According to 15% of respondents, the Vietnamese noodle soup pho is in fact a type of exotic fish, while another 10% thought it was the name of a character from the US fantasy drama TV series ‘Game of Thrones’.
The survey also asked Brits to choose from a selection of options what an enchilada might be – and 6% insisted that the classic Mexican dish is actually an animal found in the jungles of South America.
When it comes to the traditional Middle Eastern food falafel, 5% thought it was the name of a Russian poet, while a mechanically-minded 3% were convinced it was a vital component in a jet engine.
The Japanese staple dish of ramen caused confusion too. Some 24% thought it was a religious festival, while 13% thought it was an Egyptian pharaoh – possibly confusing the name with Ramesses.
Fritto misto – the Venetian dish of lightly fried fish – was the subject of misinformation as well, with 12% thinking it was in fact the Italian phrase for a ‘cold and foggy day’. A further 5% thought it was a character from comic series ‘The Adventures of Tintin’, while 4% thought it was the name of a F1 racing driver.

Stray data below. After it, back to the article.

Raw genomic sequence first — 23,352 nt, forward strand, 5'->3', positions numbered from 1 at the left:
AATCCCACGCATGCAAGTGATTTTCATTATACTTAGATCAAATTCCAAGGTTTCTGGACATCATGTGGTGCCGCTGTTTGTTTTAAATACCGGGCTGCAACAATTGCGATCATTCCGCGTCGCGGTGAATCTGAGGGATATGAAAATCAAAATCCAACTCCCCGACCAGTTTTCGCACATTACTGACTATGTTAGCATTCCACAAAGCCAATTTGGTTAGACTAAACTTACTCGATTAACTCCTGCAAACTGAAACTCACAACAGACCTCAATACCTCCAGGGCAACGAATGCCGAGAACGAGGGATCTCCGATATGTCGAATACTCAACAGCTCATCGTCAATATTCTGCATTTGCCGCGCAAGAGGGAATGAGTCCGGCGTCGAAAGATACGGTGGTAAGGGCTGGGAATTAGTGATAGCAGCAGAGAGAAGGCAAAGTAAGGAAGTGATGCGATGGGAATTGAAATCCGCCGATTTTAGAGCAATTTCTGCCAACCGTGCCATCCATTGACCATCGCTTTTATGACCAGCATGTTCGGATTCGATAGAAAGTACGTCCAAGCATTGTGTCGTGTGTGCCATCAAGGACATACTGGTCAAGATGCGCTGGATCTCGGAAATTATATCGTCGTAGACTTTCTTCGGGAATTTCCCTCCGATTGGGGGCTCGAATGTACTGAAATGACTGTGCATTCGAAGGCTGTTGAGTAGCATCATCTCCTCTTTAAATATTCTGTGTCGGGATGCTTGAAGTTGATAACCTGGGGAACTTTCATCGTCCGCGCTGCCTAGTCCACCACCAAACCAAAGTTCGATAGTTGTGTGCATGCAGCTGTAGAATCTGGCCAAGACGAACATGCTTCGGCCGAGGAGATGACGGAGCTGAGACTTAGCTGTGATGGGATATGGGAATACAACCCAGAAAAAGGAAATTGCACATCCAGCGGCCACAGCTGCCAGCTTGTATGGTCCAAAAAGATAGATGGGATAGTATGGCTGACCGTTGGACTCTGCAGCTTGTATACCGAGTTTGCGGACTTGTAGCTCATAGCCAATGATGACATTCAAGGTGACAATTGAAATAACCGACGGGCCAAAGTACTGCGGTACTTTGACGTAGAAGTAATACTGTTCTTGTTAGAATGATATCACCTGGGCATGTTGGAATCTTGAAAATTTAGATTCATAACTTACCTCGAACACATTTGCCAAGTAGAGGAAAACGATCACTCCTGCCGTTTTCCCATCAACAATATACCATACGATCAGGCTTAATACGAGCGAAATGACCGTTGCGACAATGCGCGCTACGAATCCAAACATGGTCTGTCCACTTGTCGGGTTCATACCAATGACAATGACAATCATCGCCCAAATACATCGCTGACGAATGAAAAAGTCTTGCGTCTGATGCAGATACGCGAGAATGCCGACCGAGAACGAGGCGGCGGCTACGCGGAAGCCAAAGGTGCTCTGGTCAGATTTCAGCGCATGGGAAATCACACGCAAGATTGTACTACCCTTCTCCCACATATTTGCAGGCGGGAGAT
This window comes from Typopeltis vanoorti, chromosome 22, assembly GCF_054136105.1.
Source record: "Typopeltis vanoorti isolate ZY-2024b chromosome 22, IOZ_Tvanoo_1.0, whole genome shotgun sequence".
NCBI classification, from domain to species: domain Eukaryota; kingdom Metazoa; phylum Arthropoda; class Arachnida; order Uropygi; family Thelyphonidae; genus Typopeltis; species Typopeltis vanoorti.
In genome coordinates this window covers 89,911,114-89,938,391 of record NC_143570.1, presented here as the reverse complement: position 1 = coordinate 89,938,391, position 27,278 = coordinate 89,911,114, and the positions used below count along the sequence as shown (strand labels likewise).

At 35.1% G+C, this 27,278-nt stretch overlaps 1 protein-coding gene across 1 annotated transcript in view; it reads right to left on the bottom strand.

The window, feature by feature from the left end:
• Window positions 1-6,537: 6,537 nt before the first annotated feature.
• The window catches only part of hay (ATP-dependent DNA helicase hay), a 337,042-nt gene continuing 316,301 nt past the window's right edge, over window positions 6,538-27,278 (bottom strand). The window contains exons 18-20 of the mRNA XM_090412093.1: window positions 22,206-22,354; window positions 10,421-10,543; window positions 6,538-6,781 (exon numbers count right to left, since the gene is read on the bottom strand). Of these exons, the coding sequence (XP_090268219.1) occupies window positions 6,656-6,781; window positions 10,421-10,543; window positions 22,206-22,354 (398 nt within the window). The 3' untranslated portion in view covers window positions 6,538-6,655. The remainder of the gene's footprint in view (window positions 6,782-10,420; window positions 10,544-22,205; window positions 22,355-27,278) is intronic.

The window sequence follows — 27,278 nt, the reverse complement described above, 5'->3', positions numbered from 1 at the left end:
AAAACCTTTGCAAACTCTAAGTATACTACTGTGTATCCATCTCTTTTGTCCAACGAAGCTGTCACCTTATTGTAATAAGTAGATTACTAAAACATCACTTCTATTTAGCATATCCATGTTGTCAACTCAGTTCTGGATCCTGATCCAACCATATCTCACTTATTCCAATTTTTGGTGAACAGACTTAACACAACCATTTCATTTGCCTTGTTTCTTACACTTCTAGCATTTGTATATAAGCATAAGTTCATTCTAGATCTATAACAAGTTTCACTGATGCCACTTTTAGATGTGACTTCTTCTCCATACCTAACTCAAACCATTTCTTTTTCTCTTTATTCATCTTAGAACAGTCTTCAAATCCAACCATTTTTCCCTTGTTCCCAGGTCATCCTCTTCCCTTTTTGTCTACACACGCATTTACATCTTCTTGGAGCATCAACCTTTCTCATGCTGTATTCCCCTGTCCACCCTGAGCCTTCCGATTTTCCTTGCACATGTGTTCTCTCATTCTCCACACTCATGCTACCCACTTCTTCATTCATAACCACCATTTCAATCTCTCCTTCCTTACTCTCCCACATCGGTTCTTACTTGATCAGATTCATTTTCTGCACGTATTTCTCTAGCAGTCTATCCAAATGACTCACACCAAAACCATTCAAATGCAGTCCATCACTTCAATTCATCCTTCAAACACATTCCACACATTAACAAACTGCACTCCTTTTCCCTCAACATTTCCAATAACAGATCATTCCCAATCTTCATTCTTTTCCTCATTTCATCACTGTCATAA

The South Asian dessert of gulab jamun was alternately a Bollywood starlet (16%), a character in the children’s novel ‘The Lion, the Witch and the Wardrobe’ (5%), or an evil nemesis of ‘Dr Who’ (4%). And 12% of Brits thought the Thai hot and sour soup Tom Yum Goong was a form of deadly martial art.
We didn’t fare much better as a nation when it came to identifying the French wine Viognier. Two in ten thought it was a French philosopher, 11% claimed it was a ski resort – a bit like Verbier – and 8% insisted it was a mountain range in the Pyrenees.
But despite the culinary blunders, 86% of Brits said they had international tastes when it comes to food, and a further 73% said they would consider themselves ‘quite knowledgeable’ or ‘very knowledgeable’ about food.
A spokesperson for Deliveroo said: “The results of this research show that while many Britons can’t identify a falafel or an enchilada, our love for world foods is on the rise, with 86% of us now enjoying international food regularly”.
When it comes to our favourite styles of food, Chinese came top with 58% of votes, followed by Italian (56%), Indian (50%), American (35%) and Mexican (34%).
The poll also revealed that the average Brit spends £86 a month on takeaways. London emerged as the takeaway capital, with a typical spend of £107 a month, followed by Edinburgh (£92) and Birmingham (£89).
The Middle Eastern dish falafel